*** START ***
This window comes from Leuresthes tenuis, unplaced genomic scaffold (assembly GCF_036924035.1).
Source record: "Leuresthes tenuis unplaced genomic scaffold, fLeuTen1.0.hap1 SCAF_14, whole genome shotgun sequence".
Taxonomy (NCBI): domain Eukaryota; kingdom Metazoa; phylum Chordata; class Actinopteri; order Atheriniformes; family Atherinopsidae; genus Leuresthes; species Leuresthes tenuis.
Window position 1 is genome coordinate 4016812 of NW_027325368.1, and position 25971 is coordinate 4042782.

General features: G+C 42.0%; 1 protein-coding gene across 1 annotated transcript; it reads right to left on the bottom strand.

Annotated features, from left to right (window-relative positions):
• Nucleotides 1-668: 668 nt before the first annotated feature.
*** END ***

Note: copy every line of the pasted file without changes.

This window comes from Leuresthes tenuis, unplaced genomic scaffold (assembly GCF_036924035.1).
Source record: "Leuresthes tenuis unplaced genomic scaffold, fLeuTen1.0.hap1 SCAF_14, whole genome shotgun sequence".
Taxonomy (NCBI): domain Eukaryota; kingdom Metazoa; phylum Chordata; class Actinopteri; order Atheriniformes; family Atherinopsidae; genus Leuresthes; species Leuresthes tenuis.
Window position 1 is genome coordinate 4016812 of NW_027325368.1, and position 25971 is coordinate 4042782.

General features: G+C 42.0%; 1 protein-coding gene across 1 annotated transcript; it reads right to left on the bottom strand.

Annotated features, from left to right (window-relative positions):
• Nucleotides 1-668: 668 nt before the first annotated feature.